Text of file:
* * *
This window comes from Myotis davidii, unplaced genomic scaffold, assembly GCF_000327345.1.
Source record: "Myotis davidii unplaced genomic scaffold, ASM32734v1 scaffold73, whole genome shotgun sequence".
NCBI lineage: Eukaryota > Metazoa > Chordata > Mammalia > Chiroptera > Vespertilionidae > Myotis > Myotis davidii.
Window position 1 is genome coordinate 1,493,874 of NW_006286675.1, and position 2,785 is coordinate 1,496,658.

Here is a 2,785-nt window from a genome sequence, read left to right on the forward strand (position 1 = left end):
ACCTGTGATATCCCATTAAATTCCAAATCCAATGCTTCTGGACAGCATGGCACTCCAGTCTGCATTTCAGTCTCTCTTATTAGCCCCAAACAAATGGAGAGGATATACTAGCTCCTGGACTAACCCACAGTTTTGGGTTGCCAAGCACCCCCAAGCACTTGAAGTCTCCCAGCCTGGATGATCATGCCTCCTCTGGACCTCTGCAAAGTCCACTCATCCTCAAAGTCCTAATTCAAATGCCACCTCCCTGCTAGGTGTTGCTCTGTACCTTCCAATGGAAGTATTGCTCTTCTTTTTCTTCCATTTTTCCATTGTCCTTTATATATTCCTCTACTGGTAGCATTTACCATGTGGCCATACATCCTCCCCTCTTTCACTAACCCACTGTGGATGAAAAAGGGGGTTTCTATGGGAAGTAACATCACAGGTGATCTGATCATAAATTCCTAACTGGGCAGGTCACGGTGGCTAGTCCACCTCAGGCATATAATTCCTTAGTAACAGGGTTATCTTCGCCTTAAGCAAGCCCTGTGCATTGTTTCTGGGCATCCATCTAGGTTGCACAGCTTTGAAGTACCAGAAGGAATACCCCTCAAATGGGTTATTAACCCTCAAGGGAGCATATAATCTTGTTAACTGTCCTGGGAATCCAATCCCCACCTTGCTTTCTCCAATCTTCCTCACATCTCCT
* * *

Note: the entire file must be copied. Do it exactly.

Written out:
This window comes from Myotis davidii, unplaced genomic scaffold, assembly GCF_000327345.1.
Source record: "Myotis davidii unplaced genomic scaffold, ASM32734v1 scaffold73, whole genome shotgun sequence".
NCBI lineage: Eukaryota > Metazoa > Chordata > Mammalia > Chiroptera > Vespertilionidae > Myotis > Myotis davidii.
Window position 1 is genome coordinate 1,493,874 of NW_006286675.1, and position 2,785 is coordinate 1,496,658.

Here is a 2,785-nt window from a genome sequence, read left to right on the forward strand (position 1 = left end):
ACCTGTGATATCCCATTAAATTCCAAATCCAATGCTTCTGGACAGCATGGCACTCCAGTCTGCATTTCAGTCTCTCTTATTAGCCCCAAACAAATGGAGAGGATATACTAGCTCCTGGACTAACCCACAGTTTTGGGTTGCCAAGCACCCCCAAGCACTTGAAGTCTCCCAGCCTGGATGATCATGCCTCCTCTGGACCTCTGCAAAGTCCACTCATCCTCAAAGTCCTAATTCAAATGCCACCTCCCTGCTAGGTGTTGCTCTGTACCTTCCAATGGAAGTATTGCTCTTCTTTTTCTTCCATTTTTCCATTGTCCTTTATATATTCCTCTACTGGTAGCATTTACCATGTGGCCATACATCCTCCCCTCTTTCACTAACCCACTGTGGATGAAAAAGGGGGTTTCTATGGGAAGTAACATCACAGGTGATCTGATCATAAATTCCTAACTGGGCAGGTCACGGTGGCTAGTCCACCTCAGGCATATAATTCCTTAGTAACAGGGTTATCTTCGCCTTAAGCAAGCCCTGTGCATTGTTTCTGGGCATCCATCTAGGTTGCACAGCTTTGAAGTACCAGAAGGAATACCCCTCAAATGGGTTATTAACCCTCAAGGGAGCATATAATCTTGTTAACTGTCCTGGGAATCCAATCCCCACCTTGCTTTCTCCAATCTTCCTCACATCTCCT